What better way to socially distance than to get stuck into some of the amazing female-driven film and TV that’s hit our screens this month?
1. Black is King(Disney+)
When Beyoncé took on the voice acting role of the 2019 remake of The Lion King, she added a gospel-inspired track to its soundtrack, too – Spirit. It ended up as part of an accompanying album for the movie, The Lion King: The Gift, in which she collaborated with African and diaspora musicians. Last month, the superstar surprised her fans with the release of this new visual album on Disney+, in the footsteps of Beyoncé and Lemonade. It takes her celebration of African-descended art, fashion, poetry and power to new heights. Visually arresting and stunningly beautiful, you don’t want to blink and miss a moment.
2. Taste the Nation (Hulu)
What is American food? Food writer Padma Lakshmi – who immigrated to the States aged 4 – takes her audience on a journey across America to explore the rich diversity of food culture brought by different immigrant groups, meeting the people that shape American food as we know it and the relationships between culture and food. The first episode focuses on Mexican food, and how the border-split towns of Juarez and El Paso share their food heritage.
US comedian Amy Schumer is at the zoo, telling her handheld camera that she found out that she’s pregnant – and just might document it. That’s how this HBO miniseries begins, before continuing to document a complicated pregnancy marred by hyperemesis gravidarum – severe nausea that saw her hospitalised 10 times, while still managing to undergo a standup comedy tour. It’s an unprecedentedly intimate insight into the intensity, stress and downright grossness that pregnancy can bring.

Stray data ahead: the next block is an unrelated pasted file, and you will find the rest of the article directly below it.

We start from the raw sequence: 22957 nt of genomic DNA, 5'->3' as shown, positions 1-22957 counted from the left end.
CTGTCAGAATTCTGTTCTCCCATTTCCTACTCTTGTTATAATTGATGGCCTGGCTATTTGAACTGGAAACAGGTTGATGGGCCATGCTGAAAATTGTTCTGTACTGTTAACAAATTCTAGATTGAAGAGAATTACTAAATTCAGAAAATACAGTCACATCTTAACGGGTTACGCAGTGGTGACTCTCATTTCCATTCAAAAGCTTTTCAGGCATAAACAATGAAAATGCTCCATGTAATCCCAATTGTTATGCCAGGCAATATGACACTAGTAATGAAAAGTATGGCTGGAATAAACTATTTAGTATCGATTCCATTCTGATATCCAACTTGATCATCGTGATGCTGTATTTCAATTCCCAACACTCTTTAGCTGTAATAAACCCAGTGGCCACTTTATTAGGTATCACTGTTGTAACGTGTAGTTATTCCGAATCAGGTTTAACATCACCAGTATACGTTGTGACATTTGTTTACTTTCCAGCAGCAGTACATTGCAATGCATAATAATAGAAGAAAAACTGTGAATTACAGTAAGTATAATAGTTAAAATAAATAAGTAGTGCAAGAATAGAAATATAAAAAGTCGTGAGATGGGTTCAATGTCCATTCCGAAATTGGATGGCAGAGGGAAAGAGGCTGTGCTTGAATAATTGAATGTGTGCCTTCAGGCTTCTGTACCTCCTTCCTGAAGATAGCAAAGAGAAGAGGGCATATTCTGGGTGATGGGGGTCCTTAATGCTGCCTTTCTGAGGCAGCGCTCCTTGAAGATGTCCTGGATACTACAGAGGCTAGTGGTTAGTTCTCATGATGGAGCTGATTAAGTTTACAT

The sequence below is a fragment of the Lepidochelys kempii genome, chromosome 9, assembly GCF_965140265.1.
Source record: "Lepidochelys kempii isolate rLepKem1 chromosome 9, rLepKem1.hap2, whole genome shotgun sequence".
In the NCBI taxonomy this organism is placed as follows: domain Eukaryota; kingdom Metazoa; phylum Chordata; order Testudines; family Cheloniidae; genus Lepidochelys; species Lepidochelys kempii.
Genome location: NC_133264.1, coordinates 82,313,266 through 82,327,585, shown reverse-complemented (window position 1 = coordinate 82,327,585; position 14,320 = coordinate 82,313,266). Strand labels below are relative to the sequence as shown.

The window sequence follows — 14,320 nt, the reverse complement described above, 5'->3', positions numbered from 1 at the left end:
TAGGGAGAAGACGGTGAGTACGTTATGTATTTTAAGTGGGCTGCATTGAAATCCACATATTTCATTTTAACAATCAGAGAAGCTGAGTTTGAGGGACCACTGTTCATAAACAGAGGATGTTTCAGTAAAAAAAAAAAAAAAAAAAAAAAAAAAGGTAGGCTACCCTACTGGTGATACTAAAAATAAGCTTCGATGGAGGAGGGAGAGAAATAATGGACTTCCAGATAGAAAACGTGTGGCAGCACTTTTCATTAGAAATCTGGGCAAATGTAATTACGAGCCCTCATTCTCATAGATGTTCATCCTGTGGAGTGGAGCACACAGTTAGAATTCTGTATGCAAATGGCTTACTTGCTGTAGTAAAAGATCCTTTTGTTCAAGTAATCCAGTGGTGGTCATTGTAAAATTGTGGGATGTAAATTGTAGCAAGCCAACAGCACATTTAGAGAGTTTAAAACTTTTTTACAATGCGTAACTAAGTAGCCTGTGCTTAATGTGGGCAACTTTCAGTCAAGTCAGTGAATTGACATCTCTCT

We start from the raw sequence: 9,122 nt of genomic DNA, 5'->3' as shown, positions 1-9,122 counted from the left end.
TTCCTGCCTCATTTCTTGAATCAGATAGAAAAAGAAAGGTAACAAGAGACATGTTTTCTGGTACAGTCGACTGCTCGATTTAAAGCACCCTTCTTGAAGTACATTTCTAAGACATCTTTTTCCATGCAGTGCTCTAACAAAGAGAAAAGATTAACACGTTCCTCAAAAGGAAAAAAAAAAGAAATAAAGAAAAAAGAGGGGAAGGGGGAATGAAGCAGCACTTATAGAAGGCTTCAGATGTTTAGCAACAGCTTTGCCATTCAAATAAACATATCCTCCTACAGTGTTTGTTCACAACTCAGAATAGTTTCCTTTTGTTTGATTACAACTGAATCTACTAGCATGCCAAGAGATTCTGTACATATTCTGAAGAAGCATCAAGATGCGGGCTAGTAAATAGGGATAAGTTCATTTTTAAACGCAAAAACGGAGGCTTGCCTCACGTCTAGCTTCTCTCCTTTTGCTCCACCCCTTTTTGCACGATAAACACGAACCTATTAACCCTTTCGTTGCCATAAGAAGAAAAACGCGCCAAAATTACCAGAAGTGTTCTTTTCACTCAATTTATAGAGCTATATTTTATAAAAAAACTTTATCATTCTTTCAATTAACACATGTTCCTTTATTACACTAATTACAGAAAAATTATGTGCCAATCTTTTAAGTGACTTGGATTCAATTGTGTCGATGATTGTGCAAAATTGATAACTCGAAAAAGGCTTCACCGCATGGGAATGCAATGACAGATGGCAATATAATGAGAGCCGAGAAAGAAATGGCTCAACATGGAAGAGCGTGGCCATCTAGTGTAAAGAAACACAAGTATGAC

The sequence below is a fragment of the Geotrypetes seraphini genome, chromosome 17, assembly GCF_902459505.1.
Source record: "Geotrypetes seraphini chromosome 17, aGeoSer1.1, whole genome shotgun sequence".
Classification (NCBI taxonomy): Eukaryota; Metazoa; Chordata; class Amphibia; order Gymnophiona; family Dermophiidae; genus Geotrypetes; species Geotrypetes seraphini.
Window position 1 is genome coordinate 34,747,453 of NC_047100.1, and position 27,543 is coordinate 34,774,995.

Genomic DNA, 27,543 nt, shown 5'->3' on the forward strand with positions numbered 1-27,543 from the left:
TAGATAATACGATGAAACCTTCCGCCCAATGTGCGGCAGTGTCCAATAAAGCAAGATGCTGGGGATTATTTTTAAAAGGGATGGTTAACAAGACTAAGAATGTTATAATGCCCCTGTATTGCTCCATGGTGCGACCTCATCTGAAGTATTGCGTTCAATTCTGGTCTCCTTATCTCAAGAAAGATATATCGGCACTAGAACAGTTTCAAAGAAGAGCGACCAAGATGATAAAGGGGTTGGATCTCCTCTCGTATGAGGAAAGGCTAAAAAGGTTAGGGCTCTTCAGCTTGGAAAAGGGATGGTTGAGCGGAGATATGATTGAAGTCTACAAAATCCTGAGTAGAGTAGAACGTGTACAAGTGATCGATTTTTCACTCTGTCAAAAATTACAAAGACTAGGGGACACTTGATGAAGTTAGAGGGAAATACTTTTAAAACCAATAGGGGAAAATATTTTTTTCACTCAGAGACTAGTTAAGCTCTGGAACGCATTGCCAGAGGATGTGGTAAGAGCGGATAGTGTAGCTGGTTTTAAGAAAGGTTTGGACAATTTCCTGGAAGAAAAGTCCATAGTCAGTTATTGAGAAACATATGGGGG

This chilling US death row drama comes from director Chinonye Chukwu, the first black woman to win the Grand Jury Prize Award at Sundance last year. Focusing on Bernadine Williams, an unravelling prison warden played captivatingly by Alfre Woodard, the film doesn’t so much ask whether the prisoner in question (Aldis Hodge) deserves to die – although there’s a big question mark over his culpability, drawing on racialised themes in the US prison system – but instead, whether the state can stomach killing him.
5. Promising Young Woman
This candy-coloured yet darkly comic thriller ignites a fiery #MeToo revenge tale, showing us how sexual assault can present itself in an innocuous, normalised package. Med school dropout lead character Cassandra Thomas (Carey Mulligan) devotes herself to hunting out would-be rapists in bars, posing as a vulnerable woman until they make their non-consensual move. Mulligan delivers a scathingly bracing, broad critique of toxic masculinity, and the destructive effect its playing out has on victims.
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